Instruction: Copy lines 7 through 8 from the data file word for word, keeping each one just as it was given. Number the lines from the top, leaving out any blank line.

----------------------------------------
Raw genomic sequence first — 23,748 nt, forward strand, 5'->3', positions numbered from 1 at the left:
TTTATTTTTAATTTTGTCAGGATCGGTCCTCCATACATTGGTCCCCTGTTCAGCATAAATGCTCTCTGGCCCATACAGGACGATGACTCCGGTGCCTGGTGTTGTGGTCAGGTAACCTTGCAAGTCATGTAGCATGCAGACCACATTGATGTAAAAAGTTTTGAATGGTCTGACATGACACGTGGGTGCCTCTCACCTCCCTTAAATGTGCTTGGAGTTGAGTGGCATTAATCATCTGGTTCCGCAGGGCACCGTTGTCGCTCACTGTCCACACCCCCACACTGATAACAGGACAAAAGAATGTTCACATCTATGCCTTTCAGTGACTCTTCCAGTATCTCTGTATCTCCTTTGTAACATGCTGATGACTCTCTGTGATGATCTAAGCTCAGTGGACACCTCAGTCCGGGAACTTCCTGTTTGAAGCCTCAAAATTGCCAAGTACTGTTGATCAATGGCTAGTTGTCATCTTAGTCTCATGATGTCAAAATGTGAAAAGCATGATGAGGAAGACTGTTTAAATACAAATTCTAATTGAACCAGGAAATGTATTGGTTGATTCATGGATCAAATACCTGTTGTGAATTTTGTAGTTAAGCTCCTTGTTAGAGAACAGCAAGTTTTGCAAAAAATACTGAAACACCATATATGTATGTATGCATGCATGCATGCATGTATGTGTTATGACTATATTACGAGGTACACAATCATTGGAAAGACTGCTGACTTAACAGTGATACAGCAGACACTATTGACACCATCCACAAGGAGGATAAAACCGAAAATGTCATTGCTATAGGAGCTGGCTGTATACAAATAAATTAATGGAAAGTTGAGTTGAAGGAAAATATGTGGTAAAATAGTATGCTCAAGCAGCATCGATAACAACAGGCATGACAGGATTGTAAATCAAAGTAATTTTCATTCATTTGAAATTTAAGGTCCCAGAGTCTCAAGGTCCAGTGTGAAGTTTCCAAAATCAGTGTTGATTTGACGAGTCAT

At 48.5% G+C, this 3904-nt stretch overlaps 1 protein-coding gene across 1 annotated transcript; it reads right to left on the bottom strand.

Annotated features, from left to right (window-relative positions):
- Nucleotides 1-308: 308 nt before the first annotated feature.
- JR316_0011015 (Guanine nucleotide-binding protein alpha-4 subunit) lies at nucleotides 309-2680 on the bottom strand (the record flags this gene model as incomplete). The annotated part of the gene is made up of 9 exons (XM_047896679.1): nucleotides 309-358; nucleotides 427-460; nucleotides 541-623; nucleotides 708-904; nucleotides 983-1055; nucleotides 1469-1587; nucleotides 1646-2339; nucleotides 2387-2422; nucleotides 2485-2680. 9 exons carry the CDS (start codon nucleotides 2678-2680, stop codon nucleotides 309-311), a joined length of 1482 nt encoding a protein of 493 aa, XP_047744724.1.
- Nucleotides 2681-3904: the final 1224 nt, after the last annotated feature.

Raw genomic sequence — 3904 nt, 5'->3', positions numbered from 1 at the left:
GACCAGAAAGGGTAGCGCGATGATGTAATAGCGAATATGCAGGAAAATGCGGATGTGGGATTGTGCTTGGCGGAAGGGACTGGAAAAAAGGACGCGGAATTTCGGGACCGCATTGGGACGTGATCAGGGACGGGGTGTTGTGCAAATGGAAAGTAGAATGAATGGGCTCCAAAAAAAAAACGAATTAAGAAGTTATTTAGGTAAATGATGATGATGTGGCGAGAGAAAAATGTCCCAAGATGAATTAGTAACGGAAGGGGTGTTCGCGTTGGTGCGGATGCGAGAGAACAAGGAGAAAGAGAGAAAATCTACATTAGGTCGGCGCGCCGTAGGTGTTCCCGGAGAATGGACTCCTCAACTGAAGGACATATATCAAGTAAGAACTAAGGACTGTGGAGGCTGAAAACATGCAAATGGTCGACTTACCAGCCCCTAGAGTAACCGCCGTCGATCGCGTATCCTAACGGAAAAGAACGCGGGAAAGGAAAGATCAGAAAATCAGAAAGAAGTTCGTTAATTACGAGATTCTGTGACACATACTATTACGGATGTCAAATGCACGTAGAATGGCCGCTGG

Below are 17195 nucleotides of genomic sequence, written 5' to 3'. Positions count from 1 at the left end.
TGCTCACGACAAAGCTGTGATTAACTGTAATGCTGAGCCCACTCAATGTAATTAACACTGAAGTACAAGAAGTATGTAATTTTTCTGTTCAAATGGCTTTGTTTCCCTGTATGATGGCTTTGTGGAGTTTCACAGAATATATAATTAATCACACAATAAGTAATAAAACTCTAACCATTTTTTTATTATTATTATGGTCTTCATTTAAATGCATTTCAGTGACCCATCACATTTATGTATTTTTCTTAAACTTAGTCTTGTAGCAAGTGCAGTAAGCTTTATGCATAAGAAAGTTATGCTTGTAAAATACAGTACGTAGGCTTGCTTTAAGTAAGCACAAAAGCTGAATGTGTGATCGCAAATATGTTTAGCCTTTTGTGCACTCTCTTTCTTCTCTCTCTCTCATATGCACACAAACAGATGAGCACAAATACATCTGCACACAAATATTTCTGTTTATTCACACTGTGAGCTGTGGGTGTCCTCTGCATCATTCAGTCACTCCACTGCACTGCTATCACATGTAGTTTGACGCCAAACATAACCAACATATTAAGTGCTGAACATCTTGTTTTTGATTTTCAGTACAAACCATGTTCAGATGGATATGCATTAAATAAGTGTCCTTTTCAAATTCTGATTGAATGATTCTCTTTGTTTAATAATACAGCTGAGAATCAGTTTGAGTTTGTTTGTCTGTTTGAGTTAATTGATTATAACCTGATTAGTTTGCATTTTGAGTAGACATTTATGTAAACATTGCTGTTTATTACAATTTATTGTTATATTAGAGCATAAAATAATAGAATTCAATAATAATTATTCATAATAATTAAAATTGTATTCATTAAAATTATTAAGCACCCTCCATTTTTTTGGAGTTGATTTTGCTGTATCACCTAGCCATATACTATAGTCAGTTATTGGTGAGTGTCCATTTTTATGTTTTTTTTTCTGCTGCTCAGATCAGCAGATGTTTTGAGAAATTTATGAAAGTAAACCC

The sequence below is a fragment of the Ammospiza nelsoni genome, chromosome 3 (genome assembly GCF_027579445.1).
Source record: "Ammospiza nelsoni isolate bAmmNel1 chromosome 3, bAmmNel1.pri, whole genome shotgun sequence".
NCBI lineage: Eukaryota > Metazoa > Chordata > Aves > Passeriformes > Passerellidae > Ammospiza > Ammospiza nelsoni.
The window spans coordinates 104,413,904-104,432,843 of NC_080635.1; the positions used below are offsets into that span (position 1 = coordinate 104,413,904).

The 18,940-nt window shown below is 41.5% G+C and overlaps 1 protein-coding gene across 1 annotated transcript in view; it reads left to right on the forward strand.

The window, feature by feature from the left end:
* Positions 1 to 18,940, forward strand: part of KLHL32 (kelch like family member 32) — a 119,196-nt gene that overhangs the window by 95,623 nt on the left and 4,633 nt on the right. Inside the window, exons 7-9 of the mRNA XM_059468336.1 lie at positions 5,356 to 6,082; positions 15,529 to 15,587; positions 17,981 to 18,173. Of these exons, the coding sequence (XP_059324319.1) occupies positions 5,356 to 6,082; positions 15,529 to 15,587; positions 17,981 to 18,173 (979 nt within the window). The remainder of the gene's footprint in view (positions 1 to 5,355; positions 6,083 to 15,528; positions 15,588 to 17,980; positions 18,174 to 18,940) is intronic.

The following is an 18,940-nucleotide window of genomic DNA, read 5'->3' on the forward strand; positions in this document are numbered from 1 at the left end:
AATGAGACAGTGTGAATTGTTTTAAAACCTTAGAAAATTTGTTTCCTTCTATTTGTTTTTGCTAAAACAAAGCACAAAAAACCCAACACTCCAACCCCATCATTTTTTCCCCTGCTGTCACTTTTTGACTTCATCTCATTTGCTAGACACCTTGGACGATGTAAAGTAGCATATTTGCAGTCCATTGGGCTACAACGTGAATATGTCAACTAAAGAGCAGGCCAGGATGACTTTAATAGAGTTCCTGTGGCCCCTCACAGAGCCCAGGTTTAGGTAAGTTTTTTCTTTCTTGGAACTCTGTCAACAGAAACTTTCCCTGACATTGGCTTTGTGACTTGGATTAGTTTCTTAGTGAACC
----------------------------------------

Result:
- Nucleotides 2681-3904: the final 1224 nt, after the last annotated feature.

Raw genomic sequence — 3904 nt, 5'->3', positions numbered from 1 at the left: